3 Praise him with trumpet sound; praise him with lute and harp!
4 Praise him with tambourine and dance; praise him with strings and pipe!
5 Praise him with sounding cymbals; praise him with loud clashing cymbals!
6 Let everything that has breath praise the Lord!
Praise the Lord!

 

Lord, we praise you today, with hearts and hands and voices. We pray that everything that has breath will praise you. May our lives be filled with your Holy Word so that we might remember to bring everything to you in prayer, our sins, our complaints, our thanks, and our praise. Amen.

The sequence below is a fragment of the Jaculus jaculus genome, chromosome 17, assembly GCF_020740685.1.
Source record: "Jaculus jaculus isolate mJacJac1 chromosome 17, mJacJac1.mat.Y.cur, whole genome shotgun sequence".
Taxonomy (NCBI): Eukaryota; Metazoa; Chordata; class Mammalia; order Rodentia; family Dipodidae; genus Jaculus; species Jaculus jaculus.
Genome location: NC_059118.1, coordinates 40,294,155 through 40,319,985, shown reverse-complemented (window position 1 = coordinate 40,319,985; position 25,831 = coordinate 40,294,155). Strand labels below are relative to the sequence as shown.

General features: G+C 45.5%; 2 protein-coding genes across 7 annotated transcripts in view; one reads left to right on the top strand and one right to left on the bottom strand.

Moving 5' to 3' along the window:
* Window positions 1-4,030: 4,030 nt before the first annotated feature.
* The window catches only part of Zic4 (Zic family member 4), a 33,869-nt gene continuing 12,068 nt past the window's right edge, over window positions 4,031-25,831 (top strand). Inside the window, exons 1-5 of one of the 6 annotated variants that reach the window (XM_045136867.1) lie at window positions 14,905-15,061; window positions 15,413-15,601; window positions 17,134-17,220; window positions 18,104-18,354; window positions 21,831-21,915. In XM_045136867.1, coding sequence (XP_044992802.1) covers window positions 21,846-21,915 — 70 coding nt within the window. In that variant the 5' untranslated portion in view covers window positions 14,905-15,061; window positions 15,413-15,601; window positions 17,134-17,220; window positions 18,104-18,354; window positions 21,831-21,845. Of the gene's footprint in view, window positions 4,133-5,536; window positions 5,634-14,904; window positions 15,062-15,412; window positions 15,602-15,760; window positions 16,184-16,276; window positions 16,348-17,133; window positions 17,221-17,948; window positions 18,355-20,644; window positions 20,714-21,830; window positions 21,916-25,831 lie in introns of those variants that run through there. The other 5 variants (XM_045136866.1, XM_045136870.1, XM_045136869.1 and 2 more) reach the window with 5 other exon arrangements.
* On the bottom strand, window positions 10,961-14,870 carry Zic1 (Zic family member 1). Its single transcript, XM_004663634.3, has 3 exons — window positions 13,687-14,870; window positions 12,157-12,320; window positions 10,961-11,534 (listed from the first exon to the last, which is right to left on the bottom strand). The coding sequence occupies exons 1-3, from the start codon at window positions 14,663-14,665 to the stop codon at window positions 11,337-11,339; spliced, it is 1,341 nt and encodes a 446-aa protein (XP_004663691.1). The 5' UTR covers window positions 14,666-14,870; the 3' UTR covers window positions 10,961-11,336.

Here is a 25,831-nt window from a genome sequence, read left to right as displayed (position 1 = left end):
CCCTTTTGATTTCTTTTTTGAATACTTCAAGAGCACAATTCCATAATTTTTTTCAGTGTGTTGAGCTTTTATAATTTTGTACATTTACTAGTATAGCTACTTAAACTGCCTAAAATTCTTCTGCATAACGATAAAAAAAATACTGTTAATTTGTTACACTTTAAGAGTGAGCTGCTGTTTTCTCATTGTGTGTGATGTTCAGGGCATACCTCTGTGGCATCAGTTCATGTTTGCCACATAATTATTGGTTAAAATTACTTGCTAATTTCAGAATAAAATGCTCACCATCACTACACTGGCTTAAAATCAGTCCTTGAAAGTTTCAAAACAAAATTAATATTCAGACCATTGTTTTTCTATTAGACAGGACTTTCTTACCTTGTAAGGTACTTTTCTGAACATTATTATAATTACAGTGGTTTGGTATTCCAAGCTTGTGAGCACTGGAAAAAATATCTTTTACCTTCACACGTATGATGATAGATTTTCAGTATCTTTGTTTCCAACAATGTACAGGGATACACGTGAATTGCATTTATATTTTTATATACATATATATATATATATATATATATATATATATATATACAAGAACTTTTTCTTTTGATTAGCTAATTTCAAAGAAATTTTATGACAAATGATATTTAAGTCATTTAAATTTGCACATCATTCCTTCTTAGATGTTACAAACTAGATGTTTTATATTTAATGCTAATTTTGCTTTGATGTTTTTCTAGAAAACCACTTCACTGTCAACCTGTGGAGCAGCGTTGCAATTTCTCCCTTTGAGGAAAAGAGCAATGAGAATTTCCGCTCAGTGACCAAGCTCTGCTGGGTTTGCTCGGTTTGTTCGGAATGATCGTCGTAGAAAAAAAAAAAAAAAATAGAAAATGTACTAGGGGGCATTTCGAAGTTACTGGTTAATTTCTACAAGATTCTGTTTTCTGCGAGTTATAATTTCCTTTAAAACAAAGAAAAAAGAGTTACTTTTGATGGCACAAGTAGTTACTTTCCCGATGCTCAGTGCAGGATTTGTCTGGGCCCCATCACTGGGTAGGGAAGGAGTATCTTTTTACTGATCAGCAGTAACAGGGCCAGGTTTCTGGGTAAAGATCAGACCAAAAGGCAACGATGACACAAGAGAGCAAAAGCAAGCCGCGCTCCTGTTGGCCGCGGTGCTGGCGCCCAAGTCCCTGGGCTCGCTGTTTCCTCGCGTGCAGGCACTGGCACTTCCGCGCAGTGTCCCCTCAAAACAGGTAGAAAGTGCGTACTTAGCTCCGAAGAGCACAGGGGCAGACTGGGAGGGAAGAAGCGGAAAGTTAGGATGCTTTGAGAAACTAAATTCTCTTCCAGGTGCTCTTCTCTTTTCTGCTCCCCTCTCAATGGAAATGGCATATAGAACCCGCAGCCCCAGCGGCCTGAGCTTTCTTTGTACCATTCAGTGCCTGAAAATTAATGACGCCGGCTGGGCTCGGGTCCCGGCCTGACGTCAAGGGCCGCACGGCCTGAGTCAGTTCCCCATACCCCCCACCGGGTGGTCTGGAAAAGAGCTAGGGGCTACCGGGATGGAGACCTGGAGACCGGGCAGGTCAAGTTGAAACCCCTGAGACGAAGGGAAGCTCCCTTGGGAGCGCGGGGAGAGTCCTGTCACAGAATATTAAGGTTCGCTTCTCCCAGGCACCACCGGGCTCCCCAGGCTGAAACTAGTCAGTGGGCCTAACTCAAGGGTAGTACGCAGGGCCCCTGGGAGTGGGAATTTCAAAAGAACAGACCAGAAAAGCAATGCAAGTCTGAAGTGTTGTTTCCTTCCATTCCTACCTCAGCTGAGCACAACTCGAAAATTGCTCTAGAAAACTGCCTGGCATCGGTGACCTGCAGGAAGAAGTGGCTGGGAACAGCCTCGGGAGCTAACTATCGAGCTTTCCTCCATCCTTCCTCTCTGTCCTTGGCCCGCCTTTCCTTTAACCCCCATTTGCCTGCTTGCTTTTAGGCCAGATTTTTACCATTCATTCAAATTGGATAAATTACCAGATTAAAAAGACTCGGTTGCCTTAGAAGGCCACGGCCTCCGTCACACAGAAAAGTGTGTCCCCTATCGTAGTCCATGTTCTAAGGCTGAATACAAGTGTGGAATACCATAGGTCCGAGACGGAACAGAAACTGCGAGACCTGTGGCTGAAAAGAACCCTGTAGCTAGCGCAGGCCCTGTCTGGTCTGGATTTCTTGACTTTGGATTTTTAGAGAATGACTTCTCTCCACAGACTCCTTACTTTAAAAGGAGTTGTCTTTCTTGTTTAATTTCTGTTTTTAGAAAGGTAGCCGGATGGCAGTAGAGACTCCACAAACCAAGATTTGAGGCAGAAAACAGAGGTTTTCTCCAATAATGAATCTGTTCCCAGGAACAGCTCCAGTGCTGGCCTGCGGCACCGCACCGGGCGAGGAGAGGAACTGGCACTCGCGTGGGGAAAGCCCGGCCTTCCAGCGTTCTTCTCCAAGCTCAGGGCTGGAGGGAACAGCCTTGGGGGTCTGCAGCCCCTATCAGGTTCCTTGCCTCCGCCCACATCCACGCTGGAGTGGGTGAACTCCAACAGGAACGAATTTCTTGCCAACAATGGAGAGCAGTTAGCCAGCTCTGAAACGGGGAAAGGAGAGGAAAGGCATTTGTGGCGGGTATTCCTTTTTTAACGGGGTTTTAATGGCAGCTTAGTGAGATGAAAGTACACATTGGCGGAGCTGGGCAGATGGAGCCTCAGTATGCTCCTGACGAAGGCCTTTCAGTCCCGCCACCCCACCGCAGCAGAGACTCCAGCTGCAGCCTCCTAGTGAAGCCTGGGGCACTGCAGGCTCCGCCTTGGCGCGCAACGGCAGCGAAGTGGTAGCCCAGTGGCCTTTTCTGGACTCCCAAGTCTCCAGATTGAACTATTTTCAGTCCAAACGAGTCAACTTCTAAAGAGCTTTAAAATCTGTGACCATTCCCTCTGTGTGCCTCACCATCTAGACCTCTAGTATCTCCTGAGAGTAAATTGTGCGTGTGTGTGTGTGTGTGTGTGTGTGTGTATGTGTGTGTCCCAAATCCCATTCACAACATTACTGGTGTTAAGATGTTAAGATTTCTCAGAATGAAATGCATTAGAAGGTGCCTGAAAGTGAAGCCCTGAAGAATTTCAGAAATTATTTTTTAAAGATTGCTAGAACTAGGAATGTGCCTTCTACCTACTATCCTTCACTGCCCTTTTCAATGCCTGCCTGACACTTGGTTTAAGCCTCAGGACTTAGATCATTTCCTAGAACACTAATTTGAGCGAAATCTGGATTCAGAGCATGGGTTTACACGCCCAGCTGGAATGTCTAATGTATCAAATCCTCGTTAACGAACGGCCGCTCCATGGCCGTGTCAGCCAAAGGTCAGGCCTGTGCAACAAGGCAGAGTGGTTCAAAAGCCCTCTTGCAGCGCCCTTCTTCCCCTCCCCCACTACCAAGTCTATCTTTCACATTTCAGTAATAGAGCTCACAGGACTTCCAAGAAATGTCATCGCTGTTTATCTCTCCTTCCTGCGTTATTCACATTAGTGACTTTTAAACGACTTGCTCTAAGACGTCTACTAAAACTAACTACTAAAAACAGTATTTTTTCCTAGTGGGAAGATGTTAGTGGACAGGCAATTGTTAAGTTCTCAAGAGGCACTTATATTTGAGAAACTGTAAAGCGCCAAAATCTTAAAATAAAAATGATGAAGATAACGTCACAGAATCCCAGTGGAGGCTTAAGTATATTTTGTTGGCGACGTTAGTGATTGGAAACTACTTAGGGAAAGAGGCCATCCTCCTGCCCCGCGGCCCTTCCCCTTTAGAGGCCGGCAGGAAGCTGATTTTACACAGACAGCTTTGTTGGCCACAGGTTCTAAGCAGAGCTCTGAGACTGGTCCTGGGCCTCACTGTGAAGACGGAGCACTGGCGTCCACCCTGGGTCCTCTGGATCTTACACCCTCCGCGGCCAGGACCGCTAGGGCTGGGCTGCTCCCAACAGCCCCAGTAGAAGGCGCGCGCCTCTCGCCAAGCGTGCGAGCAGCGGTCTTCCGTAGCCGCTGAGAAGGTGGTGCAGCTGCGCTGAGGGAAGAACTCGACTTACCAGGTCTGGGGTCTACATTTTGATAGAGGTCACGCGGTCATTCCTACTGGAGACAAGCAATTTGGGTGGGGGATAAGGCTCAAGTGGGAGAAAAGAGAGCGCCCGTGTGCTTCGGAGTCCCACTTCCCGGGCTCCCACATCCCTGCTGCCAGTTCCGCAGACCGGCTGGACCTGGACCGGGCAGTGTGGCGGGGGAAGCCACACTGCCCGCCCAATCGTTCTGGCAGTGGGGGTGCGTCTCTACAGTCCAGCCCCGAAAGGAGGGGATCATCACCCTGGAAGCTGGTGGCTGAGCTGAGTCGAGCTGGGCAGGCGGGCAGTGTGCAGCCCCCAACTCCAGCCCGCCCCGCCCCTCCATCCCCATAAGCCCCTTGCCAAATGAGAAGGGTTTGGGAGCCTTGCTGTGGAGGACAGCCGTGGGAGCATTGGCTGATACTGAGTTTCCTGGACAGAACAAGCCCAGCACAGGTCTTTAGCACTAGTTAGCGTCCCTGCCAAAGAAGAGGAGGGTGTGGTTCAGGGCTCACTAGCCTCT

What I want us to see today are the Psalms, the Psalter, as a treasure of vocabulary and cadences and language to give voice to our lives that we might offer our lives to God, all of our lives, not just the parts we like, but everything. In that honest, faithful, obedient voice we give our lives back to God in prayer. These are the prayers of life and within these words are the prayerful springs of life for life. If we pursue the Word (Psalm 1) and live in honest authenticity to self and to God, we will become more willing to give voice to everything offered in the Psalter: obedience, praise, complaint, confession of sin, thoughts of vengeance, joy, hope, proclamation of God’s goodness, and the list goes on and on with as much as life offers. So, take to heart the Psalms as as prayer book for life. In them we will find ways to converse with God, to commune with Him in ways we never imagined possible before. It is, in some ways a fearful proposal. But in most ways, it is the goal of our life to find this communion with God that leads us to the joy of praise. Praise the Lord! Amen.